Abrupt large events in the Alfvenic and sub-Alfvenic frequency bands in tokamaks are typically correlated with increased fast-ion loss. Here, machine learning is used to speed up the laborious process of characterizing the behavior of magnetic perturbations from corresponding frequency spectrograms that are typically identified by humans. The analysis allows for comparison between different mode character (such as quiescent, fixed frequency, and chirping, avalanching) and plasma parameters obtained from the TRANSP code, such as the ratio of the neutral beam injection (NBI) velocity and the Alfven velocity (v_inj./v_A), the q-profile, and the ratio of the neutral beam beta and the total plasma beta (beta_beam,i / beta). In agreement with the previous work by Fredrickson et al., we find a correlation between beta_beam,i and mode character. In addition, previously unknown correlations are found between moments of the spectrograms and mode character. Character transition from quiescent to nonquiescent behavior for magnetic fluctuations in the 50200-kHz frequency band is observed along the boundary v_phi ~ (1/4)(v_inj. - 3v_A), where v_phi is the rotation velocity.
Hvasta, M. G.; Dudt, D.; Fisher, A. E.; Kolemen, E.
A 'weighted magnetic bearing' has been developed to improve the performance of
rotating Lorentz-force flowmeters (RLFFs). Experiments have shown that the new bearing
reduces frictional losses within a double-sided, disc-style RLFF to negligible levels.
Operating such an RLFF under 'frictionless' conditions provides two major benefits.
First, the steady-state velocity of the RLFF magnets matches the average velocity of the
flowing liquid at low flow rates. This enables an RLFF to make accurate volumetric flow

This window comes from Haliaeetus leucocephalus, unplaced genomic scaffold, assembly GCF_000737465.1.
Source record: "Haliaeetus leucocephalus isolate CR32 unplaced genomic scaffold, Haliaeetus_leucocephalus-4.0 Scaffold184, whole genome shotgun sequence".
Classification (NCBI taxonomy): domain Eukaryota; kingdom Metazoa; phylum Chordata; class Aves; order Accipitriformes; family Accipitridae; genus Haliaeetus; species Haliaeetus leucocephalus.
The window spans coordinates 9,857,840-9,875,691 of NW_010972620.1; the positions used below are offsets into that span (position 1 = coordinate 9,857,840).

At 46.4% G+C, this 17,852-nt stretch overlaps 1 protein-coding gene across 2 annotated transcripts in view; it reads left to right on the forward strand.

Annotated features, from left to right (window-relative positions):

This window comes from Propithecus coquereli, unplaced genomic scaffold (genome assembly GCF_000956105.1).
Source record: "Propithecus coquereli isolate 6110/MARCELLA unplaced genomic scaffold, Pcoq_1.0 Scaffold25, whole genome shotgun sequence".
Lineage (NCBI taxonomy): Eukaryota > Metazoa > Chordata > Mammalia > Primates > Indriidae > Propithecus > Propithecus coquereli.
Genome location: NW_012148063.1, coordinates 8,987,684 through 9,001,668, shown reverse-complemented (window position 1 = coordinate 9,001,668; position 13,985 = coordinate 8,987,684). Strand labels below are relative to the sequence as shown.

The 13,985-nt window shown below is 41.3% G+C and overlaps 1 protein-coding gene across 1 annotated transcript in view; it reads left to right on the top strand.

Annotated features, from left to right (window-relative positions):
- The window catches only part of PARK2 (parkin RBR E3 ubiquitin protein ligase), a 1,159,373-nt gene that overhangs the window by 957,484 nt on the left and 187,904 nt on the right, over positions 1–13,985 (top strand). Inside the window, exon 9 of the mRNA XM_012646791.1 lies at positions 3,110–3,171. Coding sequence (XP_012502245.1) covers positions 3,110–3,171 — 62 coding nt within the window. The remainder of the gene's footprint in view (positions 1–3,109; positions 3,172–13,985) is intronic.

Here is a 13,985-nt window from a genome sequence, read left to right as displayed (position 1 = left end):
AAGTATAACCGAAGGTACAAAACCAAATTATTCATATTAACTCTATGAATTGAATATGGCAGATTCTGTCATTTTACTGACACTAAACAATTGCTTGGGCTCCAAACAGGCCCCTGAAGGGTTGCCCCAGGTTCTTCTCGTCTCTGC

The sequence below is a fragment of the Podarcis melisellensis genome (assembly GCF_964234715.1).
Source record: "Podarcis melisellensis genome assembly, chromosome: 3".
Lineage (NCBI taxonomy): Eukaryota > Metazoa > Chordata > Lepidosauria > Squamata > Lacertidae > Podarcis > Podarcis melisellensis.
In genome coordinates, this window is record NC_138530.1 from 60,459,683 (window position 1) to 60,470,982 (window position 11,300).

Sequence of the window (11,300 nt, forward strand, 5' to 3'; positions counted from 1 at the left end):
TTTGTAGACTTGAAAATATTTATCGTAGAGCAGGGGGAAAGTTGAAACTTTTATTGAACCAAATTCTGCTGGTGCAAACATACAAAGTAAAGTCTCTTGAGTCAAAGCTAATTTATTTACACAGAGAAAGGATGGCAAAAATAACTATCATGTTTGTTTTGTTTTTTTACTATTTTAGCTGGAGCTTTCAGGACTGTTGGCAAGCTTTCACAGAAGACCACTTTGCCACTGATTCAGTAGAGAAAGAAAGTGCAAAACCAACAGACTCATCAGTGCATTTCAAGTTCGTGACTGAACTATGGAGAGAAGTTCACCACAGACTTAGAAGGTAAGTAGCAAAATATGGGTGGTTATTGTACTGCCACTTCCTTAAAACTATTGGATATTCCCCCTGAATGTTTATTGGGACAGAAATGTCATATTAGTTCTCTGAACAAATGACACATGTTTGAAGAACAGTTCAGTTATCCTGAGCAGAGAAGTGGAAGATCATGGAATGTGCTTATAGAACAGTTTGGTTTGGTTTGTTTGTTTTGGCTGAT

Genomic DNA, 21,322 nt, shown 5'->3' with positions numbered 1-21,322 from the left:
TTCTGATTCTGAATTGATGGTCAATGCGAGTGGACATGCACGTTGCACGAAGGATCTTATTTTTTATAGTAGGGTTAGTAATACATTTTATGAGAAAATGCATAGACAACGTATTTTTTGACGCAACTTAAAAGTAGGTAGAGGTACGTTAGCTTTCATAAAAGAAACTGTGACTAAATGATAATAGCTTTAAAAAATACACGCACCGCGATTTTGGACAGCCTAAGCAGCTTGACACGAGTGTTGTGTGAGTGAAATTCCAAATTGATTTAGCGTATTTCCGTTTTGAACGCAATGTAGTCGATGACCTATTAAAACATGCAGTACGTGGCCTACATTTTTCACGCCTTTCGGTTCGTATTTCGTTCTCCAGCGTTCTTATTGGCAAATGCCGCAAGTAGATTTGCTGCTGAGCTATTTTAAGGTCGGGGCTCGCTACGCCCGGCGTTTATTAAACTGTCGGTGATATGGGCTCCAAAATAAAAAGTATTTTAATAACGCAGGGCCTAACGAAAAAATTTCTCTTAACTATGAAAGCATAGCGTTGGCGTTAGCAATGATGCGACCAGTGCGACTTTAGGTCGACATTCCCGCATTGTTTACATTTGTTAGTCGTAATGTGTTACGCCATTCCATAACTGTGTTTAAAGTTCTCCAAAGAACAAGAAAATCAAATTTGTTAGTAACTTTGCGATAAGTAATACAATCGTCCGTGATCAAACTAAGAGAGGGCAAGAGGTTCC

measurements without any calibration or prior knowledge of the fluid properties. Second,
due to minimized frictional losses, an RLFF is able to measure low flow rates that cannot
be detected when conventional, high-friction bearings are used. This paper provides a
brief background on RLFFs, gives a detailed description of weighted magnetic bearings,
and compares experimental RLFF data to measurements taken with a commercially available
The history of organismal evolution, seawater chemistry, and paleoclimate is recorded in layers of carbonate sedimentary rock. Meter-scale cyclic stacking patterns in these carbonates often are interpreted as representing sea level change. A reliable sedimentary proxy for eustasy would be profoundly useful for reconstructing paleoclimate, since sea level responds to changes in temperature and ice volume. However, the translation from water depth to carbonate layering has proven difficult, with recent surveys of modern shallow water platforms revealing little correlation between carbonate facies (i.e., grain size, sedimentary bed forms, ecology) and water depth. We train a convolutional neural network with satellite imagery and new field observations from a 3,000 km2 region northwest of Andros Island (Bahamas) to generate a facies map with 5 m resolution. Leveraging a newly-published bathymetry for the same region, we test the hypothesis that one can extract a signal of water depth change, not simply from individual facies, but from sequences of facies transitions analogous to vertically stacked carbonate strata. Our Hidden Markov Model (HMM) can distinguish relative sea level fall from random variability with ∼90% accuracy. Finally, since shallowing-upward patterns can result from local (autogenic) processes in addition to forced mechanisms such as eustasy, we search for statistical tools to diagnose the presence or absence of external forcings on relative sea level. With a new data-driven forward model that simulates how modern facies mosaics evolve to stack strata, we show how different sea level forcings generate characteristic patterns of cycle thicknesses in shallow carbonates, providing a new tool for quantitative reconstruction of ancient sea level conditions from the geologic record.